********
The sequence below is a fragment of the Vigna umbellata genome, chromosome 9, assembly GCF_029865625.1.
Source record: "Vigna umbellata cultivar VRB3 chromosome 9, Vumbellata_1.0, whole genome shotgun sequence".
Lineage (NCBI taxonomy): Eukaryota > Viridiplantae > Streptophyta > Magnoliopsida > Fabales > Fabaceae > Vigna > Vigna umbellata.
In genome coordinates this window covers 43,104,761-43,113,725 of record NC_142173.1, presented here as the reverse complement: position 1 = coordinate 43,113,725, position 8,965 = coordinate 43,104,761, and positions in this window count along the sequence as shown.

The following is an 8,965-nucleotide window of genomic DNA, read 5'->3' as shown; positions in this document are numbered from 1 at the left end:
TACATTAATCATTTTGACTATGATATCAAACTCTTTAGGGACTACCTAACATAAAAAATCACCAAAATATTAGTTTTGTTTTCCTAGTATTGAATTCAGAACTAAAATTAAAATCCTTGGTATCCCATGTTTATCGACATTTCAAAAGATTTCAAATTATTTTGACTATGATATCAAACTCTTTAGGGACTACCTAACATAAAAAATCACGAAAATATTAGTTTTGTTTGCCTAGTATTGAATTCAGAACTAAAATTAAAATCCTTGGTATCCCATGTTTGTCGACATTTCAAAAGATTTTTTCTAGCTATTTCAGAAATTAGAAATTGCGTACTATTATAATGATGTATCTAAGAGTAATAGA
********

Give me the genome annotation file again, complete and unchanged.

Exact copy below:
The sequence below is a fragment of the Vigna umbellata genome, chromosome 9, assembly GCF_029865625.1.
Source record: "Vigna umbellata cultivar VRB3 chromosome 9, Vumbellata_1.0, whole genome shotgun sequence".
Lineage (NCBI taxonomy): Eukaryota > Viridiplantae > Streptophyta > Magnoliopsida > Fabales > Fabaceae > Vigna > Vigna umbellata.
In genome coordinates this window covers 43,104,761-43,113,725 of record NC_142173.1, presented here as the reverse complement: position 1 = coordinate 43,113,725, position 8,965 = coordinate 43,104,761, and positions in this window count along the sequence as shown.

The following is an 8,965-nucleotide window of genomic DNA, read 5'->3' as shown; positions in this document are numbered from 1 at the left end:
TACATTAATCATTTTGACTATGATATCAAACTCTTTAGGGACTACCTAACATAAAAAATCACCAAAATATTAGTTTTGTTTTCCTAGTATTGAATTCAGAACTAAAATTAAAATCCTTGGTATCCCATGTTTATCGACATTTCAAAAGATTTCAAATTATTTTGACTATGATATCAAACTCTTTAGGGACTACCTAACATAAAAAATCACGAAAATATTAGTTTTGTTTGCCTAGTATTGAATTCAGAACTAAAATTAAAATCCTTGGTATCCCATGTTTGTCGACATTTCAAAAGATTTTTTCTAGCTATTTCAGAAATTAGAAATTGCGTACTATTATAATGATGTATCTAAGAGTAATAGA